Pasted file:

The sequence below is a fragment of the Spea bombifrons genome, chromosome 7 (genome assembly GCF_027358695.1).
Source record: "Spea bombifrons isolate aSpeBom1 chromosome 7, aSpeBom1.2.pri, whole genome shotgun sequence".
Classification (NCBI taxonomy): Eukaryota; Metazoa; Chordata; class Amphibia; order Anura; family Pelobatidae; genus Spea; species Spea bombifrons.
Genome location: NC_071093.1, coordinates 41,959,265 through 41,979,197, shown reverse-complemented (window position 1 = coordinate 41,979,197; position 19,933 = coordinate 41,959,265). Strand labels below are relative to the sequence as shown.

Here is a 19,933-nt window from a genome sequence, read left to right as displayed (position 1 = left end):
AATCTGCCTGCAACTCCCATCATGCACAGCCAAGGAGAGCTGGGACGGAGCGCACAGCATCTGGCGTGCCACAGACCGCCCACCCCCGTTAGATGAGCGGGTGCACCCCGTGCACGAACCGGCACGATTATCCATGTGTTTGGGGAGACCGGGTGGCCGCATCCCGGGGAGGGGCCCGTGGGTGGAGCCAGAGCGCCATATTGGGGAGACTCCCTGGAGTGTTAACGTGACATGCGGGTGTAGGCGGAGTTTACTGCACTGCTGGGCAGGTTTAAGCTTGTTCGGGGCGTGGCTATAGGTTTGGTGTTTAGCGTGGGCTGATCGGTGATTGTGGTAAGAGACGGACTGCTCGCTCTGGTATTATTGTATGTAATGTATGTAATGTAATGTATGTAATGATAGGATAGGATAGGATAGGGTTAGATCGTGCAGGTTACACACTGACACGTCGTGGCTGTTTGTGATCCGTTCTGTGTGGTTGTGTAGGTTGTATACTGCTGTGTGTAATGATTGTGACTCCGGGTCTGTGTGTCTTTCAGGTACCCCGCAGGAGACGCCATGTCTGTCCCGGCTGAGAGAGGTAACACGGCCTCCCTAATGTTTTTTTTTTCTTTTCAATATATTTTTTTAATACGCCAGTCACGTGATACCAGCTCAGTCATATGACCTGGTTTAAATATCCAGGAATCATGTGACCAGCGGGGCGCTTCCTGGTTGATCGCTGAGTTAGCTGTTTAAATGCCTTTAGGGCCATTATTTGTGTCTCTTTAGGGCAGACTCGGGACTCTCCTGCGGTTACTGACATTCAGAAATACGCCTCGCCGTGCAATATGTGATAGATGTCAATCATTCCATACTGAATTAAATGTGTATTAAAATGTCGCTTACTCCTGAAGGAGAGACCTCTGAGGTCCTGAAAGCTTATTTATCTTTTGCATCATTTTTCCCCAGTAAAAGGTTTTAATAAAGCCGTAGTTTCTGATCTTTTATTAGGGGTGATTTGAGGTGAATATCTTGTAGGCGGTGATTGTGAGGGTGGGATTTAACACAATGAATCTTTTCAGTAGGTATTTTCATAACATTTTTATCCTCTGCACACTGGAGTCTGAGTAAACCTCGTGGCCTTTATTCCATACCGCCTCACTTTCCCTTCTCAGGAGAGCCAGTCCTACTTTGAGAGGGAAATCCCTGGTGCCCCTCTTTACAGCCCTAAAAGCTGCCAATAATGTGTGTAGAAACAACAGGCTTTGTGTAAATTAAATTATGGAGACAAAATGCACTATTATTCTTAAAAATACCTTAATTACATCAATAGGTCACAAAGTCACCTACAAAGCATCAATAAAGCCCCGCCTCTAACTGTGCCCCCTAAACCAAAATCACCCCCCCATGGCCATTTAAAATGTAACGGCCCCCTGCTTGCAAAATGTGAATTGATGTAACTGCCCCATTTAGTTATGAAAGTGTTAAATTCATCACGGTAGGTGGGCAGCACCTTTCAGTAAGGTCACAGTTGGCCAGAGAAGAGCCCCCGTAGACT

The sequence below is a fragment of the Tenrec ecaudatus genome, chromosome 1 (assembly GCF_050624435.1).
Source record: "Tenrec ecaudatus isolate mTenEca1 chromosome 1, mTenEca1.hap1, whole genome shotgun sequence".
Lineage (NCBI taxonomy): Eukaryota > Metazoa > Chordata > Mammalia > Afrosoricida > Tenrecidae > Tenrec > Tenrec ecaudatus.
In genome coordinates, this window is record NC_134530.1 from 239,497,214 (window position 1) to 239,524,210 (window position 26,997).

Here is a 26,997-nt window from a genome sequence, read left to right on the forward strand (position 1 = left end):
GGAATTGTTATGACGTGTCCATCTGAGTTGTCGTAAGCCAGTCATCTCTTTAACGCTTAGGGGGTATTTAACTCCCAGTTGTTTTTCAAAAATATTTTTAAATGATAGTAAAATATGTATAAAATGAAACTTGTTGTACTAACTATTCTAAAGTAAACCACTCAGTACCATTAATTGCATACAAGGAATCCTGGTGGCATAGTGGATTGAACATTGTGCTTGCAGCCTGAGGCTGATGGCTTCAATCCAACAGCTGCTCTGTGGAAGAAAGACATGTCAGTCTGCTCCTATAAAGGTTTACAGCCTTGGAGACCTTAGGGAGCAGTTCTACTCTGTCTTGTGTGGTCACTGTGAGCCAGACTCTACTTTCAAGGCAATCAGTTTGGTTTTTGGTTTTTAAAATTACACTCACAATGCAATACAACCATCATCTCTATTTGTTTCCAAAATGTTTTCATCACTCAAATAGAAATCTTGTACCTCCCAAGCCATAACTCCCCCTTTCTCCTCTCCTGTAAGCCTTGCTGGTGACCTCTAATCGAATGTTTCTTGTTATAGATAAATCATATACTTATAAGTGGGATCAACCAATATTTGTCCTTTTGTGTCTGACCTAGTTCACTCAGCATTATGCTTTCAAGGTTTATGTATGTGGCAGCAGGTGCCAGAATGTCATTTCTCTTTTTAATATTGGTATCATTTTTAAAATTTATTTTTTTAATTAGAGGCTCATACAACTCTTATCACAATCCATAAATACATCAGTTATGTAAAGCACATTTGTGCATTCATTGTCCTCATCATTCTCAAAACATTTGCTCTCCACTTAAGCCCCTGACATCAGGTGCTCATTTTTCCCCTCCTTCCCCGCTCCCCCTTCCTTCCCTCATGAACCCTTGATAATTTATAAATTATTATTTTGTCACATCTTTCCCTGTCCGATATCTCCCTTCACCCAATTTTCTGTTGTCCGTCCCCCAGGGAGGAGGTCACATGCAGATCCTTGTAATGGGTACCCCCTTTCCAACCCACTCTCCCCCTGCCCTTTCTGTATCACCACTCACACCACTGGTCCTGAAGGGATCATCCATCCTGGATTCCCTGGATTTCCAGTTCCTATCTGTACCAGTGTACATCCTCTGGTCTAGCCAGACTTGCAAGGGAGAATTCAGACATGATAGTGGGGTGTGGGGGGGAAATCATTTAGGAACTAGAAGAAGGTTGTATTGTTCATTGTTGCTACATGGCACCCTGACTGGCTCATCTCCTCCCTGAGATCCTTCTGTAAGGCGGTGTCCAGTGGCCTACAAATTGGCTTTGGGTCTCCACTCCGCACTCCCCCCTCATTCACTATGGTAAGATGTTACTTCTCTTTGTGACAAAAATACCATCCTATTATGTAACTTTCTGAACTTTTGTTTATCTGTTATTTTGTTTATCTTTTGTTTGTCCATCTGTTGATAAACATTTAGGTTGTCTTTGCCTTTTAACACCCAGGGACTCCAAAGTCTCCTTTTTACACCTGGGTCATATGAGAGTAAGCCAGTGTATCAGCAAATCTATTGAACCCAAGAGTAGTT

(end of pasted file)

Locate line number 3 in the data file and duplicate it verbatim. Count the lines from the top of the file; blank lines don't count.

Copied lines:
Classification (NCBI taxonomy): Eukaryota; Metazoa; Chordata; class Amphibia; order Anura; family Pelobatidae; genus Spea; species Spea bombifrons.